Friday, 11 December 2015

The Waiting Room (2007)

I bought The Waiting Room from Amazon on the strength of the actors and because of my love for small British indie films. I didn't know much of the story, beyond it being a romance (obviously) I just bought it on impulse because it was going for silly money - like pennies.

This is another example of the marketing not doing the film credit. I actually expected a romcom; look at the DVD sleeve I've posted at the top of this review, it just says romcom really doesn't it? Then there's the fact that Ralf Little has a background in comedy, and Anne-Marie Duff can play both comedy and drama equally well. But this is actually a romantic drama, and a rather bittersweet one.

Anne-Marie Duff stars as Anna, a single mum who, at the start of the film commences a brief, fumbling affair with the house-husband next door, George (Rupert Graves) despite his wife Jem (Zoe Telford) being Anna’s best friend. En route to work one day, Anna sees a distressed old man on the train station platform. The old man, Roger played by Frank Finlay, explains that he's waiting for his wife and expected her on the train Anna had just come off. Anna takes him to the titular station waiting room to check when the next train is, presuming his wife will be on that one instead, when nurse Stephen (Ralf Little) appears to take Roger back to the care home he works at - it's clear that Roger's wife has long since died and the poor old boy refuses to acknowledge the fact, returning to the station at the same time day after day. It's love at first sight for Anne and Stephen, who exchange longing, meaningful looks before going their separate ways; Stephen back to his loveless relationship with girlfriend Fiona (Christine Bottomley) and Anna to her conscience regarding her big mistake with George and her rather useless ex husband, a Dick and Dom style children's TV performer played by Adrian Bower. The rest of the action explores both Anna and Stephen's separate storylines and how they break away from the relationship mistakes they have made in light of, and because of, this extremely brief encounter. It's a bold move for a romance to keep its romantic protagonists apart, but Roger Goldby's sweet and somewhat slight directorial debut does so, keeping the audiences guessing and involved in the will-they/won’t-they get together question.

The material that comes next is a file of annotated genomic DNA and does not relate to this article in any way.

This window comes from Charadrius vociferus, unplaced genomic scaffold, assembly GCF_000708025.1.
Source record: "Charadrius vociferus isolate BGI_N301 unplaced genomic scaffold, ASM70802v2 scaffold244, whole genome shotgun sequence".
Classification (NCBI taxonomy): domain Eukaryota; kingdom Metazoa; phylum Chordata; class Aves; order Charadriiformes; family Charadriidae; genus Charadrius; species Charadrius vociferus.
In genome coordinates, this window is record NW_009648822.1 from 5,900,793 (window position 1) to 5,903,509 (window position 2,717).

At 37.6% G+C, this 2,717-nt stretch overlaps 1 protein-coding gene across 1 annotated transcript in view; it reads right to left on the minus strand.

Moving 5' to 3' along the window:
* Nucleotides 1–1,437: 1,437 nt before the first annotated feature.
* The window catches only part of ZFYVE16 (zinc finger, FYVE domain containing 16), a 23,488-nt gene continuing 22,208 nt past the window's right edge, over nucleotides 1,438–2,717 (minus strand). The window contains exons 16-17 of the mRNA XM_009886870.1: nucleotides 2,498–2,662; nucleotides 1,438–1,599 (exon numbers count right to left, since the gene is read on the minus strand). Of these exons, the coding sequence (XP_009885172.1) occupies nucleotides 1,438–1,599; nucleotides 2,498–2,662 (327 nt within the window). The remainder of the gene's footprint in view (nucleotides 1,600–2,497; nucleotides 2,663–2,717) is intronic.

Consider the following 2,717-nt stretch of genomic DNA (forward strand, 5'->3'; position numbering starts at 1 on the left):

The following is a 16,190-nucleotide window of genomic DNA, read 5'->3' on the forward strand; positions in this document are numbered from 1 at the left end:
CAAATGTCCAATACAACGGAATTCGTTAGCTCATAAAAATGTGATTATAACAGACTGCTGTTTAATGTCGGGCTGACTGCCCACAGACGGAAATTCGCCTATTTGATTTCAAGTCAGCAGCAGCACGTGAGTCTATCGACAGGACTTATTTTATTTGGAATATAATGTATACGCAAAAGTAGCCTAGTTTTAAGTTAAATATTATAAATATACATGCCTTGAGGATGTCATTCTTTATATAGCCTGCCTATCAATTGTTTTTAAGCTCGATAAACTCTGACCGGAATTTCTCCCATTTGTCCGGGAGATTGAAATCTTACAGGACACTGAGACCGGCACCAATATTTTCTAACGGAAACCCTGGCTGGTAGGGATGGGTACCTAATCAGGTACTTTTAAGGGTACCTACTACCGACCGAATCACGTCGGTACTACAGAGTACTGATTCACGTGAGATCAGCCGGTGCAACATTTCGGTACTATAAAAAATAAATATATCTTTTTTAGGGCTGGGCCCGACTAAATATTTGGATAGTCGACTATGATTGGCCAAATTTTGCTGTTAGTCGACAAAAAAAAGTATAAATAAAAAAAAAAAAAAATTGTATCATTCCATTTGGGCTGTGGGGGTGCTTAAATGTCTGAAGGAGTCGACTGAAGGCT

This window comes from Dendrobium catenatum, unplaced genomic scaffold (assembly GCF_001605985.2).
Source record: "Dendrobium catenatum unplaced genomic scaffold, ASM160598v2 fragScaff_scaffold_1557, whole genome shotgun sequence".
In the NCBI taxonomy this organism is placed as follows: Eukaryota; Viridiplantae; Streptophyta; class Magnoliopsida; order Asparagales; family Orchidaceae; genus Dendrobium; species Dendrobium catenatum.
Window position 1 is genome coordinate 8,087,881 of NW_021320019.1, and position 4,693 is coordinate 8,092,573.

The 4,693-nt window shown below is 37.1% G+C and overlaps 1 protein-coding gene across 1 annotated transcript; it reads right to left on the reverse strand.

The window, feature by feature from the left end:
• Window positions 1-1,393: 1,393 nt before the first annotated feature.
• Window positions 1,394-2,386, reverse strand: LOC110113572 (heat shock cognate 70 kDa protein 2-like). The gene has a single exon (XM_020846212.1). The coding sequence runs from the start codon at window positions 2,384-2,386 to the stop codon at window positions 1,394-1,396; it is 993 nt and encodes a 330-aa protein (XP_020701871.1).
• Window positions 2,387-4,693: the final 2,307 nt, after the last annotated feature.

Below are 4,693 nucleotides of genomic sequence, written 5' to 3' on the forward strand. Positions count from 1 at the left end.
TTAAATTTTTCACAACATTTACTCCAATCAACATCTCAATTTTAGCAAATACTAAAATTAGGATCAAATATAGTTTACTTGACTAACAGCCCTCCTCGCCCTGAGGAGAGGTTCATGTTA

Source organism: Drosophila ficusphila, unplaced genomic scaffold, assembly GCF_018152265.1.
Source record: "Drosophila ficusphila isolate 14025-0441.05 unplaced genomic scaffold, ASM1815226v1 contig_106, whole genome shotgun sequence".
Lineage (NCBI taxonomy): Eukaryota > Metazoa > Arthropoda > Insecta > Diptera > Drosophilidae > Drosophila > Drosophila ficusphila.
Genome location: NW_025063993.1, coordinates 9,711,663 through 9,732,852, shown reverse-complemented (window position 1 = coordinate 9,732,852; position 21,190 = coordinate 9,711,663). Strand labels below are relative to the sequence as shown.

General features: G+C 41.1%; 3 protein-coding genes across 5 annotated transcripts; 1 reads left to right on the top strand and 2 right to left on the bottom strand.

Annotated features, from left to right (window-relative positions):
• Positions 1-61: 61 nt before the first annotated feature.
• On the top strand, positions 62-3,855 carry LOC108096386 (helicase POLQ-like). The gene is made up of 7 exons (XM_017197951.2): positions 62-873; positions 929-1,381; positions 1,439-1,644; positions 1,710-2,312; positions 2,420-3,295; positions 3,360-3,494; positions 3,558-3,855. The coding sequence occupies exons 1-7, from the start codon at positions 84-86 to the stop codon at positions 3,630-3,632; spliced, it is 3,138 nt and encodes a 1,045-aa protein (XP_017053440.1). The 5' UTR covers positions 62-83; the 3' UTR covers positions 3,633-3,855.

Goldby's film carries its central message of both the literal waiting room (where the chance meeting arises) and the figurative waiting room of the central characters, and by extension many of our own, lives (life as a kind of waiting room, hoping for something better to come along and often settling for second best, thinking it just won't happen for you) very effectively and uses its components - train stations as transient situations to compare with the strangers passing through and connecting momentarily, the older people Stephen cares for having lessons to impart from the life they lived - in a well observed, low key manner. It's also refreshing to see a London on screen (Balham, in fact) that focuses on the middle class and the elderly as opposed to the usual Hugh Grant romcom six degrees of separation from toffs and aristos, or the Guy Ritchie mockney underclass, but, whilst a tighter focus may have made this film a little bit more special, eradicating some of Goldby's more willfully obscure elements. Still, I really can't complain for the pennies I spent on it and the accomplished cast also includes Phyllida Law, Daisy Donovan, Lizzy McInnerny and Allan Corduner.

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